Listen to Episode 44
In this episode of #coachbetter librarian spotlight we’re chatting with Tara Ethridge, Elementary School librarian at International School Prague. Tara has taught everything from Kindergarten to Grade 9 English and everything in between! She made the transition to librarianship about six years ago.
Bonus: Watch the spotlight version of this episode on YouTube!
Full Show Notes
Tara’s superpower is meeting teachers where they’re at, and her endless patience and interest in supporting teachers in just what they need at that moment – no matter how many times she’s explained that very same thing before! For coaches looking to better understand how to engage their teacher colleagues who might be a little intimidated by technology, Tara is an absolute expert and this interview highlights the critical skill of building those interpersonal relationships to make coaching a success!
What do you think coaches do?
If the school is at the beginning of using tech, the coach is getting everyone on board. Once the school is established, the coaches role shifts to more of a support role. More support and handholding when things get started, gradual release of responsibility. As teachers are getting more comfortable, they start spreading the news that it’s great. When that happens, they are providing resources and inspiration, and sitting in on planning meetings, and supporting teacher needs. Being there for what the needs are for teachers. Sometimes teachers don’t even know what’s available.
How do you work with the coaches at your school?
New class: tinker time: STEM activities for early childhood. 3 coaches in ISPrague, they are located very close the library. When coach goes away on PD, they share back to other teachers. Coaches support Tara as a librarian – for example, tech support when there are trouble shooting needs.
What are some good opportunities for coaches to work with you?
Anytime – would love their support. Tech coaches are constantly learning new ideas. I love when a coach can say “hey! I just saw this at ISKL…. It might be cool for our Energy unit”. I really appreciate it when they’re connected with people on Twitter and sharing ideas we can apply in our setting. I love when someone throws an idea my way, but in the ideal world, I would prefer to sit down and have longer conversations.
What do you do when you don’t have the opportunity to work with a coach?
Idea-wise: my go to is Twitter. Her whole feed is professional, tech and library only. It’s a platform to easily get support. If you need tech support, search out someone who is comfortable with tech – to find someone just in case who can help.
What are the essential elements for coaching success in a school? What’s needed to build a coaching culture?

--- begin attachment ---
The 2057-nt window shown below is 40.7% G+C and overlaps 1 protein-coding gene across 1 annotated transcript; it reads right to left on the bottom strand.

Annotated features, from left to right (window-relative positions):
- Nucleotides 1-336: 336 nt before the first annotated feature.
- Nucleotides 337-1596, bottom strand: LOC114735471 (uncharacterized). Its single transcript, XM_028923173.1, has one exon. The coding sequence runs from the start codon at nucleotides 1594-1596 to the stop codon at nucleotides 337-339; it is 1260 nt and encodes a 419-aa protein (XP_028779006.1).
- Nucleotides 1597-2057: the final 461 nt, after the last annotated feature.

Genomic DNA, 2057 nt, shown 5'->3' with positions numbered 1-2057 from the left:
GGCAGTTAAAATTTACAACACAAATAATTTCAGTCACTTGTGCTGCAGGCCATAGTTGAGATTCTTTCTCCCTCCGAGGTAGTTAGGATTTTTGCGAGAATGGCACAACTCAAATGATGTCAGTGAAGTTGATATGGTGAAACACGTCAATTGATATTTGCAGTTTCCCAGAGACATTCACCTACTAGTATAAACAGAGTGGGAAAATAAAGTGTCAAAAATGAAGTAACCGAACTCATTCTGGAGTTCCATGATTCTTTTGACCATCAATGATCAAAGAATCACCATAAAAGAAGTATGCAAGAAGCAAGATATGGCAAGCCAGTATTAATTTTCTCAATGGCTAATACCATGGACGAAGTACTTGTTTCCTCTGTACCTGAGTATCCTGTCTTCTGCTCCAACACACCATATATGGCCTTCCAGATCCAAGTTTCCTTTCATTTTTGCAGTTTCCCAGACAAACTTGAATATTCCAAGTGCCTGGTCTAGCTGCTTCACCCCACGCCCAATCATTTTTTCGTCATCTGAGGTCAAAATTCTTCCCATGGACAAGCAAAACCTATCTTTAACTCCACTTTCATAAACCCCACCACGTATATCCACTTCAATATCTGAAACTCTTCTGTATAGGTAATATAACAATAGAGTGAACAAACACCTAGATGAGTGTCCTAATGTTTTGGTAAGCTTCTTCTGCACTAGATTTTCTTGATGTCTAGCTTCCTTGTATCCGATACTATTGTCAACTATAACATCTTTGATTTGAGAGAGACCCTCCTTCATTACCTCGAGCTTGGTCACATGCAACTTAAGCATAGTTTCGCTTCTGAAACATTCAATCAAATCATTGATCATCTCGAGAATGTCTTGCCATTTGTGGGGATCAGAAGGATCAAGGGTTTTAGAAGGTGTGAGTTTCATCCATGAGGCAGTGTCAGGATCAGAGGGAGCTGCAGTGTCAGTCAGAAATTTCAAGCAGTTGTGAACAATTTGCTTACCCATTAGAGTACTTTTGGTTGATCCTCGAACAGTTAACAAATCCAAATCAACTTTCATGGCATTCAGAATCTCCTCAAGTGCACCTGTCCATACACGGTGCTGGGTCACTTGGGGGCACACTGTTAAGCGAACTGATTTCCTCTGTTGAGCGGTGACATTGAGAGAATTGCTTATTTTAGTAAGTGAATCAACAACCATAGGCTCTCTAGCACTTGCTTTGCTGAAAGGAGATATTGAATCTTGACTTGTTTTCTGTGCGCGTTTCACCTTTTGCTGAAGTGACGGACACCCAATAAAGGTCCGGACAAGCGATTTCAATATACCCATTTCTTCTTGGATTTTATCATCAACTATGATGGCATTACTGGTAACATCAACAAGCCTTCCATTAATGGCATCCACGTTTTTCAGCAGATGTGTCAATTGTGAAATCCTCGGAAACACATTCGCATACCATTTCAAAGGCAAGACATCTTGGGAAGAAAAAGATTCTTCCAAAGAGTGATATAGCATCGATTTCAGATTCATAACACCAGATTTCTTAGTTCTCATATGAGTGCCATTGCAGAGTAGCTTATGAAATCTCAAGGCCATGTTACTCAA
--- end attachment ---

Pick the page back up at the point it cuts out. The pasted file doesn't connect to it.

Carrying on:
Exactly the same thing that’s essential for librarians. Approachability and personality. The more you are accessible to your staff, the more you’re not intimidating to the staff. Tech coaches have a vast amount of knowledge and that can be super intimidating. That willingness to do what is necessary to get started – which might mean a whole lot of handholding to get started (and it could be the same thing many many times).
Ideal personality: dynamic, outgoing, totally willing to help. Passionate. Making (and searching for) connections grow our relationships and build the trust to know that when you need something, you might think, I’m going to ask the coach because last time he/she was super positive and ready to help.
Where do coaches / does coaching fail? And what can we do about it?
I think coaching fails when coaches don’t have the desire or patience to help teachers with things that aren’t really interesting. The reality of day to day implementation of tech rich learning might not be super interesting. Coaches could be better by really honoring where teachers are. Know your audience. Help EVERYONE move forward, even though everyone is on a different place on the continuum.
Clint: Tech coaches struggle when the focus in more on the tech and less on the coaching.
What makes a coach invaluable to you?
The knowledge. This is their world: tools, technology, interesting ideas and global projects. For a teacher who has so many competing interests. For a coach to consistently have current knowledge is one of the best things you can bring to the table. Bigger global projects – I always find them fascinating but I never had a chance to really be part of them. Tech coaches are privy to those more than classroom teachers.
What was your first teaching or librarian moment that made you realize that coaching was important to start or sustain
After school tech support at Shanghai American School. ISBangkok was where it got solidified, with Kim and Jeff. Seeing how coaches have that vast amount of knowledge that they really want to share with me.
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